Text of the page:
This post was originally written for Monkey Bear Reviews.

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My Five Favorite Marriage of Convenience Novels

It was really difficult to make this list! The “marriage of convenience” is one of my favorite romance novel plots. I made the rule for myself that for my list of five, I would not choose more than one novel by a single author, so that helped a lot, particularly since Jo Beverley and Mary Balogh have written quite a few Marriage of Convenience novels. (Do I love Marriage of Convenience novels because two of my favorite romance writers have written so many, or do I love those authors because they’ve written so many Marriage of Convenience novels? *ponders* *head begins to hurt*)

Anyway. Here’s my list. They’re not in any particular order.

A Civil Contract by Georgette Heyer: I chose this one in particular (I also like Heyer’s Convenient Marriage) because of the class and money issues that are embedded in the story, making the conflict much more rich. The hero is in love with someone else when he learns he must instead marry an heiress for her money. The heiress is diffident, plump, and plain. Conflict! Atypical heroine! Learning to live with each other! A friend of mine once compared this novel to Jane Austen’s Persuasion, which happens to be my favorite Austen novel, so that might be part of my liking for it as well.

Christmas Angel by Jo Beverley: this is one of my favorites by Jo Beverley overall, as well as a favorite Marriage of Convenience story. The thing I like best about it is the negotiation. I know that sounds odd when talking about a romance novel. But in this story, the heroine has two children from a previous marriage, and the hero actually talks to her about how he’d like to contribute to raising them, down to how to discipline their children; they discuss all manner of practical things that will relate to their future life together. This is so rare in historical romances I’ve read that I am still in awe of it. To me, that’s about a thousand times more romantic than, say, wild sex on a beach.

Dancing with Clara by Mary Balogh: Balogh has written numerous Marriage of Convenience stories, so choosing one was difficult. I finally chose this one because the hero, Freddie, is such a mess. He marries Clara for her money, and Clara marries him knowing that he’s marrying her for her money. After a lovely honeymoon, Freddie freaks out and runs away to drink and whore his way across London. He and Clara must struggle through his behavior and the reasons behind it to establish their relationship on a firm footing. Their story feels very realistic to me emotionally and is completely involving, especially given that this was a category-length Signet Regency Romance, and thus very short.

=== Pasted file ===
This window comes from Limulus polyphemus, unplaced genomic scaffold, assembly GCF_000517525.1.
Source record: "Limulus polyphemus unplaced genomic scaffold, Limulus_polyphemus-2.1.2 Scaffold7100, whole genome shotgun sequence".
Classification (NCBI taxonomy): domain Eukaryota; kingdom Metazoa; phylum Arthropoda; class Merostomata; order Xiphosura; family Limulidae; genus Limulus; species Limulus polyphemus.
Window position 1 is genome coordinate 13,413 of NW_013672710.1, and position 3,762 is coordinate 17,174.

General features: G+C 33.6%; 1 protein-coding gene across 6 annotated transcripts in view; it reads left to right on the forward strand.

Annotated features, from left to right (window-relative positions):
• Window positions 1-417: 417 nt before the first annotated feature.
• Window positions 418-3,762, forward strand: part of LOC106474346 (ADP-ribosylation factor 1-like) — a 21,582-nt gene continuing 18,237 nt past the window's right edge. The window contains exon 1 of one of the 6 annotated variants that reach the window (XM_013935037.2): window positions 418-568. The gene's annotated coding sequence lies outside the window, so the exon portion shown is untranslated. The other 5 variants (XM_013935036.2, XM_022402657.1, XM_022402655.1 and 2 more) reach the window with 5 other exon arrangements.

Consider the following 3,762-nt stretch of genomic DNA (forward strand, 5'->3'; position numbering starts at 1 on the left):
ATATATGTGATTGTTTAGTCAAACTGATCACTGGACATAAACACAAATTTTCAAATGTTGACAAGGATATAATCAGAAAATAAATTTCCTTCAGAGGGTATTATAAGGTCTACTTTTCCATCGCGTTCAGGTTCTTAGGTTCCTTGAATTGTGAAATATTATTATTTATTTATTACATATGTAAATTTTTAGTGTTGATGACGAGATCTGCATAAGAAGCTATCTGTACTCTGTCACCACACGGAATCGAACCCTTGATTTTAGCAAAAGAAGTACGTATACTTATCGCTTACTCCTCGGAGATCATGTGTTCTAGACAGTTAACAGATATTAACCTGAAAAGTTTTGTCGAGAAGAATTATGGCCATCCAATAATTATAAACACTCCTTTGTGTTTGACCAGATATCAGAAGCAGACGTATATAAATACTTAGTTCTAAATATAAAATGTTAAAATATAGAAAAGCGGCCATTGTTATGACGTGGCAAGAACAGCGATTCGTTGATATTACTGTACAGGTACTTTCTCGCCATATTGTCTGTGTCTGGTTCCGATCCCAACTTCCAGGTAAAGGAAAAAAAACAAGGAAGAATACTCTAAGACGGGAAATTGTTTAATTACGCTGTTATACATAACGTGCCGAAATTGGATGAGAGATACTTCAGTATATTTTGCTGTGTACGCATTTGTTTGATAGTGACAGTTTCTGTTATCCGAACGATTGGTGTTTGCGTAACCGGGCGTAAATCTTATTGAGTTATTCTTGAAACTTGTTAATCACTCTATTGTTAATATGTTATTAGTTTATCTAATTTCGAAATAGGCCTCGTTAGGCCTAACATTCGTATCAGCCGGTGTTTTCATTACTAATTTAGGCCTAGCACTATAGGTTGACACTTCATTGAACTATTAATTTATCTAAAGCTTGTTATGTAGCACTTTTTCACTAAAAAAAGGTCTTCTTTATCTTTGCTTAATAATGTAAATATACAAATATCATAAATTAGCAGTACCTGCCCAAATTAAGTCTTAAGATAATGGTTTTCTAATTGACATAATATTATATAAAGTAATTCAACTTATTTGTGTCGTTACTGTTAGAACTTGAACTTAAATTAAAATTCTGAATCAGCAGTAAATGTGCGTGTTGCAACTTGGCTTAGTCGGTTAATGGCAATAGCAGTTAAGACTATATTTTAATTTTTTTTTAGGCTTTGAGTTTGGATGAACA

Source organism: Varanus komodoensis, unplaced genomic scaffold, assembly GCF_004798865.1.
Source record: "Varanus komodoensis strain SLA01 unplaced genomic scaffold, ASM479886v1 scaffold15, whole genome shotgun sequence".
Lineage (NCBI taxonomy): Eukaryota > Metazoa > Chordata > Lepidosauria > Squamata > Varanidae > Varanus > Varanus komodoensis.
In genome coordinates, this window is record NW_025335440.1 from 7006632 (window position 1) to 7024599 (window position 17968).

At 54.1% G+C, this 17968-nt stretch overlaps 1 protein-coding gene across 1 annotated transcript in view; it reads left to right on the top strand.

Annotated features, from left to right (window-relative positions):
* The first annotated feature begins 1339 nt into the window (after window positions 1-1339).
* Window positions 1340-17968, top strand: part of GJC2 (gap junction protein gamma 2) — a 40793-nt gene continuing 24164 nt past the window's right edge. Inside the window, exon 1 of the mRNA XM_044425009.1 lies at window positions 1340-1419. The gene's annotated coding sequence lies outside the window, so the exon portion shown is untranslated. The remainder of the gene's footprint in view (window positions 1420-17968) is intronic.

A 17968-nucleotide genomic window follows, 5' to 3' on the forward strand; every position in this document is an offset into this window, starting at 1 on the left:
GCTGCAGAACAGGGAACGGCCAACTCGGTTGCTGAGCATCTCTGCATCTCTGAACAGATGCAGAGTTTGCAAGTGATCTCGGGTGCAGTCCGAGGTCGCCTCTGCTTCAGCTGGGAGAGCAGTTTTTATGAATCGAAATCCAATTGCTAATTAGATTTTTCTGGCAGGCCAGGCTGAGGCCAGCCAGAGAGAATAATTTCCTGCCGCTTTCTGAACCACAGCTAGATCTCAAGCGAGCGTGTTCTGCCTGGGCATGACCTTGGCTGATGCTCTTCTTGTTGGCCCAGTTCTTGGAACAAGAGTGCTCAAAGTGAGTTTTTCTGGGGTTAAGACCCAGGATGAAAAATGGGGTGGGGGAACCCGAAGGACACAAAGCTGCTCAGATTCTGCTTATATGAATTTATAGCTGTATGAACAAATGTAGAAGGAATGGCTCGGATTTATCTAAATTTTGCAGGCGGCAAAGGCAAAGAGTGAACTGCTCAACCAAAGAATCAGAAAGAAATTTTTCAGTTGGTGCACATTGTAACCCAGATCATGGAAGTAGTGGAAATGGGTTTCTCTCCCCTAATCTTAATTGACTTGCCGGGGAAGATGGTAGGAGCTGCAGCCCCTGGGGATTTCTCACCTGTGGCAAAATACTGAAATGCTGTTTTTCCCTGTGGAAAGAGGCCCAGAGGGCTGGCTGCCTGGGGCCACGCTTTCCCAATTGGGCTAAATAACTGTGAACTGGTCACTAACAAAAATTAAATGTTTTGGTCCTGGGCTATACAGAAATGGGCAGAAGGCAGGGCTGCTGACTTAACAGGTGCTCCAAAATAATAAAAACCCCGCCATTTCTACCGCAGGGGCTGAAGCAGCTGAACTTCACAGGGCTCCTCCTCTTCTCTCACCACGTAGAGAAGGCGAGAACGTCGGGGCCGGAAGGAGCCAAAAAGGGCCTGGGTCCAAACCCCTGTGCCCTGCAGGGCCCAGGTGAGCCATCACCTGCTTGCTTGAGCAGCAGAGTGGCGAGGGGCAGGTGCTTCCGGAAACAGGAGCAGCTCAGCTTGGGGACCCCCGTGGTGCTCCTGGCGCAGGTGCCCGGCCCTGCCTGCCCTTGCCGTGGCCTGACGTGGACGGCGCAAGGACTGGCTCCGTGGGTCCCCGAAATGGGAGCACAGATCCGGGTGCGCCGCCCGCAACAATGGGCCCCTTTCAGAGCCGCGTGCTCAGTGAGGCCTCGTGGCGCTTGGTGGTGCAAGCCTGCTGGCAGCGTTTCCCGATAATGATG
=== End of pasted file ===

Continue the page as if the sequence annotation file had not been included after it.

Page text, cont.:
The Wedding Journey by Carla Kelly: Kelly’s books are almost all category-length, and this is no exception. It’s also one of my favorite Carla Kelly books (and she is one of my favorite writers). It’s unusual among this list because the hero was already in love with the heroine before the story began; he’d just never told her. He marries her under the guise of protecting her when her father dies. They’re both ordinary people living not-so-ordinary lives; Jesse is an Army surgeon, Nell the daughter of a common soldier, and they must travel across Spain alone in the middle of a war, facing a whole range of gritty dangers. The chief thing I love about the story is the heroine’s calm practicality and the hero’s shy-but-strong personality. As an added bonus, the book is rich with historical detail about the English army during the Peninsular Campaign.

Beast by Judith Ivory: this book is very different from the others on my list. It’s set in the early twentieth century, and the prose is much more stylistically elaborate than most other romance novels. For me, it’s also a bonus that besides being a Marriage of Convenience, it’s also a Beauty and the Beast story. Two great tastes that taste great together! What I love most about the book is that neither of the protagonists is really a nice person. Love isn’t enough. They each have conquer their own vanities and insecurities in order to make their relationship work.

Looking over what I’ve written, it’s pretty clear to me that “working at the relationship” is something I value highly in a romance novel. I think that’s because when the relationship is the conflict, it’s integral to the story in a way that a pasted-on suspense plot cannot be. And working at the relationship is what the Marriage of Convenience novel is all about.